It is with a sense of hospitality and maturity, that the 3rd Singapore Biennale welcomes visitors. After propagating a sense of belief in the local art scene in 2006, and a spirit to question and probe in 2008, this year’s Singapore Biennale is entitled Open House. Standing steadfast in its values and outlook, it opens its doors is in an era of global dependency and connectivity, coupled in the face of global instability.
With over 60 artists from over 30 countries, this year’s Biennale is a test bed for world premiering works. Over 70 new works are showcased in 4 venues scattered across the city.
This year’s Biennale sees Marina Bay play host in more ways than 1 way. The Merlion Hotel, an art installation by Japanese artist Tatzu Nishi, sees a temporary hotel built around the iconic emblem that is half lion, half fish, enshrined by pink Sir Stamford Raffles (Singapore’s colonial founder) wallpaper. With a million dollar view from both the bathroom and the bedroom, bookings were snapped up within hours from when booking lines were opened. Everyone was vying for a chance to have a close encounter with the iconic creature. The closest perhaps are the couple who won a night’s stay. The Merlion was a witness to their wedding proposal many years ago. Such is the place it has in peoples’ hearts.
True to its positioning as an experimental contemporary extension to the National Art Museum, SAM at 8Q features an array of multi-media work, including local film maker Tan Pin Pin’s premiering short films. Taking a personal perspective of the local and its meaning, Pin Pin showcases her documentation of her take on spatial relationships in “The impossibility of knowing.”
Roslisham Ismail’s installation, Secret Affair brings out the voyager in visitors as one is invited to explore the contents of the fridges on showcase. Bags of crisps (in the fridge?) and wine. Strawberries and chocolate. Ham in the freezer. Condiments on top of the fridge. What does it say of the owner? What do you have in your fridge? Which fridge do you prefer?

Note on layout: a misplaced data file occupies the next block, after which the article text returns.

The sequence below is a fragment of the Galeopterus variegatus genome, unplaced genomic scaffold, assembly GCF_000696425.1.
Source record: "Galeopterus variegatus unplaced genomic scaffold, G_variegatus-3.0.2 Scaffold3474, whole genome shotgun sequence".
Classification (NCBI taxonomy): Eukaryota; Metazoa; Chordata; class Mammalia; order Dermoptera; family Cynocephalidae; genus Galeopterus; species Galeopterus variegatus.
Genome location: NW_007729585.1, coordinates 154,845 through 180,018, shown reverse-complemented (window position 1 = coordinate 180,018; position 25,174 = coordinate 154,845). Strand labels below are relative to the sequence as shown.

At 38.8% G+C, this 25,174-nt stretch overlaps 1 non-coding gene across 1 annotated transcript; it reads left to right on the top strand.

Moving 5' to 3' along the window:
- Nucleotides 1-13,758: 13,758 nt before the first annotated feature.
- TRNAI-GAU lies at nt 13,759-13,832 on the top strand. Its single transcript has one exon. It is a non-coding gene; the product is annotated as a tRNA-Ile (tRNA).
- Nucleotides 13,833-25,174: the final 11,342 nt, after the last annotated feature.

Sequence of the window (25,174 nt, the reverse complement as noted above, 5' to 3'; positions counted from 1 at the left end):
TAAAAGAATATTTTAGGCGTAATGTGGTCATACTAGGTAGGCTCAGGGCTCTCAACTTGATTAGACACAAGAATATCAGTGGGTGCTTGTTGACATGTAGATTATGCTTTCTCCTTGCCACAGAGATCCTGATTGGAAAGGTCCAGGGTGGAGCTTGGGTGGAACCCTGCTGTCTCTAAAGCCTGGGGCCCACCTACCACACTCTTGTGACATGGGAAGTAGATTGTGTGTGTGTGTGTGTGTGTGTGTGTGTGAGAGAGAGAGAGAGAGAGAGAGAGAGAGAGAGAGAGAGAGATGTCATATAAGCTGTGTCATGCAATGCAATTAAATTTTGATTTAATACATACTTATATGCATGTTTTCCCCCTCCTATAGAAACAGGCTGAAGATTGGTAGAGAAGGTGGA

The National Museum of Singapore and the Singapore Art Museum play host to more traditional forms of works. Shao Yinong & Muchen’s vast sheets of embroidery of various obscure currencies bring to mind the power of imagery and icons (we lost count on the number of heads of state). Money is after all in itself is the quintessential icon of power.
Julian Göthe’s futuristic installation accompanied by rope drawings created a elaborative geometrical environment. Alluding to chess pawns, these massive sculptures evoke a sense of danger, fear and curiosity in a vast matrix.
As with every Biennale, new nuggets of the city are exposed to visitors. This year is no exception. Singapore’s first civil airport, the former Kallang Airport plays host to the public after 50 years. With its hangars and control tower, it forms the new backdrop for artists to react to. Gosia Wlodarcazk’s “frozen” drawings for example, drawn on glass, create an intriguing layer for visitors to interact with, as well as view out to.
Singapore Biennale 2011 opens its doors for others to create. It also opens its doors for others to relate. To understand. To be part of. That is what an open house should be all about.
Singapore Biennale 2011
Date: 13th March – 15th May 2011
Place: National Museum of Singapore, Singapore Art Museum and SAM at 8Q, Old Kallang Airport and Marina Bay